That’s my least favorite word in the whole world. ‘No’ makes my hopes and dreams sag like a pair of soiled underpants. It makes me want to melt into a piddle-pool of shame that leaks quickly and silently through the floorboards.
Throughout my life, I’ve been so terrified of that word, that I’ve limited myself to playing safely within the white picket boundaries of the answer ‘yes.’ I go for achievable goals. I go for ‘yes’ goals. I stick to things I’m good at.
A wise person once tried to talk some sense into me: “Torre, there’s no harm in asking. You always have a ‘no.’” Easy for her to say—this woman has the chutzpah of a blowfly. When she decides she wants something, she beelines over, lands on her target and refuses to budge. She holds her ground despite the fact that people sometimes try in vain to swat her with a rolled up newspaper. She’s shameless. She’s opportunistic. She’s recklessly bold. She’s also very successful at getting what she wants.
The key to her success is that she’s not afraid to hear the answer ‘no.’ Her philosophy is: if you don’t have the guts to ask for a ‘yes,’ the answer will always be ‘no.’ Though I’ve always admired her audacity, I’ve been happy to stay within the restrictive-but-cozy boundaries of ‘yes.’
Until I finished writing a book …
I realize my book won’t sprout legs, walk over to Oprah’s house, crawl up into her bed and spoon her. (If it did, I’m pretty sure Oprah would kill it with a rolled up newspaper.) If I want to succeed, I have to put myself out there and make requests of epically important people; busy, harsh, scary people who eat exclamation marks for breakfast so they can spit out a demonic ‘No!!!!’ by lunchtime. My book’s success depends on this, so I’ve decided:
So what if I get a ‘no’? It doesn’t mean I’m naughty or stupid or rude. Maybe people are just busy, or uninspired, or distracted. Sometimes they don’t get what I’m about, and sometimes they’re just plain assholes. Not my problem. In fact, the answer ‘no’ actually has nothing to do with me. On the rare occasion that it does, I can accept the feedback, rework my proposal and keep going. I’m learning to shrug off a closed door and keep on knocking.
Here’s a story:
Amazon has a group of hardcore reviewers who dedicate their free time to rating books and products. Reviews from the elite top 500 can push a book up the Amazon rankings, and books that live in the top 100 get to spoon Oprah. I began pitching to these reviewers, hoping for some of these turbo-powered reviews.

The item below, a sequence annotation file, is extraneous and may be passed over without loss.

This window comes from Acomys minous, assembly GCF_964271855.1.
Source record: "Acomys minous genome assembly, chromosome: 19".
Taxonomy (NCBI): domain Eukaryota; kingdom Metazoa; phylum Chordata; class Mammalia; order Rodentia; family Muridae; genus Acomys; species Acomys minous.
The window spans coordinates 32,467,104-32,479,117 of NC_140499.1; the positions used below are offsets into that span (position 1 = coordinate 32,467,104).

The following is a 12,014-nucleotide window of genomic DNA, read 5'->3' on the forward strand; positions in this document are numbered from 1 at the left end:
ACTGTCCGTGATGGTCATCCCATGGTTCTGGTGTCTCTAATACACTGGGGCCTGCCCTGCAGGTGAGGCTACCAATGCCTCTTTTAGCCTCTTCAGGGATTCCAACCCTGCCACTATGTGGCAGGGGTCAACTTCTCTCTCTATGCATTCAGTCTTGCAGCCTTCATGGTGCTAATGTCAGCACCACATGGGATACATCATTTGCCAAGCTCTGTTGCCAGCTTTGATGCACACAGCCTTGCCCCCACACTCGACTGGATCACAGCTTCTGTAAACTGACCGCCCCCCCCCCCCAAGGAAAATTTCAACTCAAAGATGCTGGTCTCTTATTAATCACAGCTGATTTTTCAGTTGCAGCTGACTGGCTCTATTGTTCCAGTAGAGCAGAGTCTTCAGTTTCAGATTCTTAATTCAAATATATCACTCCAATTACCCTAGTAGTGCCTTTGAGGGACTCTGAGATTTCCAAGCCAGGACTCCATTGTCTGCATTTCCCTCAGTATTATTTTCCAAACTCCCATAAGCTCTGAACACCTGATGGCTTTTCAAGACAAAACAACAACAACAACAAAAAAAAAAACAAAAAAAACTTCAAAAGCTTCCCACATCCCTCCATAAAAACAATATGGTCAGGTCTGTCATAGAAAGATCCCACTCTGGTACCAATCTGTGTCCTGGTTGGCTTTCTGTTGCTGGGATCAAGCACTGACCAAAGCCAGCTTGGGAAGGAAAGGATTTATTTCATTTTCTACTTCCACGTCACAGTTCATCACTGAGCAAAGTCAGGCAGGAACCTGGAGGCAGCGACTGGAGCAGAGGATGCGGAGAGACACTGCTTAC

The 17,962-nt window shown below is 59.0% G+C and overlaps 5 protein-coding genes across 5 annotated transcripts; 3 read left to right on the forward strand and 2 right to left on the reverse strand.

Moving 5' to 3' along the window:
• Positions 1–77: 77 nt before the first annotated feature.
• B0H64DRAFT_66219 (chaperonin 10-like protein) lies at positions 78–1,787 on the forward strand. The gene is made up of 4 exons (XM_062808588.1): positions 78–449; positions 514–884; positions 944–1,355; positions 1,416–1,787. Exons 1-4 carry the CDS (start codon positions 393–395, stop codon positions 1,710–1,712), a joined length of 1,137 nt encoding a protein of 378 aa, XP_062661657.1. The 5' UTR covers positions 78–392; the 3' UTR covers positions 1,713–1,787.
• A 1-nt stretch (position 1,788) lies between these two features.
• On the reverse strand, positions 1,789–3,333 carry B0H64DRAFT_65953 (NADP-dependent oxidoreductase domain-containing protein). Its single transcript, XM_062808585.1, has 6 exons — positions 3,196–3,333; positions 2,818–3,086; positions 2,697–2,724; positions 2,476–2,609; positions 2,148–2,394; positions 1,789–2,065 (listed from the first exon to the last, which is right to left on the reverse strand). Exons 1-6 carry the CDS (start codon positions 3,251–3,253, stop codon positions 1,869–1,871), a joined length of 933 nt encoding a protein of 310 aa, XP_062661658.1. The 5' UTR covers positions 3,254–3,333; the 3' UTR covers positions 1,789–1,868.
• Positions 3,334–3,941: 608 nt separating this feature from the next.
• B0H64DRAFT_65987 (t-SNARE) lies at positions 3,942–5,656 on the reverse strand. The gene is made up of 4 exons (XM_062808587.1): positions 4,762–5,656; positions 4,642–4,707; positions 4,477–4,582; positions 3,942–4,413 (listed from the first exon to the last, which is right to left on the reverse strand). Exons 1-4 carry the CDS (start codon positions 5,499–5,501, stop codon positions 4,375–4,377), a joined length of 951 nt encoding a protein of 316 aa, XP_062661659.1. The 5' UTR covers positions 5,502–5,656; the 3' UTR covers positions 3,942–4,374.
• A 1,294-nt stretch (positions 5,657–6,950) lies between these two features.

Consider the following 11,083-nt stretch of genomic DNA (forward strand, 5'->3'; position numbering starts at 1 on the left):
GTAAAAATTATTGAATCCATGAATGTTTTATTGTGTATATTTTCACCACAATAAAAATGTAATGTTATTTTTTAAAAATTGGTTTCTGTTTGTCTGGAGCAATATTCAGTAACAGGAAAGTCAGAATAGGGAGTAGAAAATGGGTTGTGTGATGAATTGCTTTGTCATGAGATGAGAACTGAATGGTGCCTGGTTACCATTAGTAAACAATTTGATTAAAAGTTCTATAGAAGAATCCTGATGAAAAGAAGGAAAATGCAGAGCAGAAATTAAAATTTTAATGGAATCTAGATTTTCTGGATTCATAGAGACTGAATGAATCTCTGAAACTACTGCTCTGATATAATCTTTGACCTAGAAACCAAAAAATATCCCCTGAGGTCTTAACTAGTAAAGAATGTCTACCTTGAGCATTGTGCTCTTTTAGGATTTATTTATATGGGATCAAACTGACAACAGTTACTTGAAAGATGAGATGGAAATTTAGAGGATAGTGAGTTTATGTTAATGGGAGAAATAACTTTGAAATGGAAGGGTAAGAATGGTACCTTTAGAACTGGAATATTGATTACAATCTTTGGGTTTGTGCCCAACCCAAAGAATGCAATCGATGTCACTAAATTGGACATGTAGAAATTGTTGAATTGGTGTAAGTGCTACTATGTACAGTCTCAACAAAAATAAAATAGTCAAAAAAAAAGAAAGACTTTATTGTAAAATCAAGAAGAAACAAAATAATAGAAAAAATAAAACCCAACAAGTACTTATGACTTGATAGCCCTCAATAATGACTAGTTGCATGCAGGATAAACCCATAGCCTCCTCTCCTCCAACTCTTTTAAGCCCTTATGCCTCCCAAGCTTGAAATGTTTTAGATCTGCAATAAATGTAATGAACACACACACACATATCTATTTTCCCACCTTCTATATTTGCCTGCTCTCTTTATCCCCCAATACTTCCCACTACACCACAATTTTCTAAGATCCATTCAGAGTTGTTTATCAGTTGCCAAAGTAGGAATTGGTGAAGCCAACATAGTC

Not long after I began sending emails, the #14 reviewer replied with a dreaded ‘no.’ She also sent me a suggestion: “You might have better luck in targeting reviewers who are not currently in the Top 100, as lower-ranked reviewers are less likely to be overwhelmed with review requests.”
In other words: aim lower, girlfriend.
This is what we’re often taught by society. Shoot for accomplishments that are easy. Go for that guaranteed ‘yes.’ It’s as though people feel vicariously embarrassed by your failure and this embarrassment can turn quickly to condescending anger: How dare you ask me! Stop wasting my time! But isn’t it always an honor to be in demand?
The word ‘no’ is so tightly entangled with our collective disappointments. Our tantrums in aisle 5 over not getting that cherry Hubba Bubba we so desperately wanted are still raw in the subconscious and we feel deeply ashamed to hear ‘no.’ Unnecessarily ashamed. We dish out ‘kind’ advice to ambitious dreamers: Aim lower. Make it easy on yourself. Make it easy on me! So many of us settle for truncated goals just so we can tune in to the easy-listening song of ‘yes.’
But I didn’t take the tip from Amazon reviewer. I don’t want to aim lower. Plus, I’d already heard back from #11:
I’d be happy to give “Swept” a look. I do get quite a few requests, and as a rule I only say “yes” to books that would legitimately interest me in my non-reviewing life.
In fact—1 in every 3 reviewers said ‘yes.’ And it’s not just the Amazon reviewers who have replied positively. Magazines have said ‘yes’ Huge bloggers have said ‘yes.’ Well-known authors have said ‘yes.’ I don’t wish to toot my own horn here, I just want to tell you that I never would’ve received these successes if I’d let that one haughty ‘no’ sag my hopes and dreams.
The lesson is simple: don’t be scared to hear ‘no.’ As they say: Ask, and ye shall perhaps get to spoon Oprah.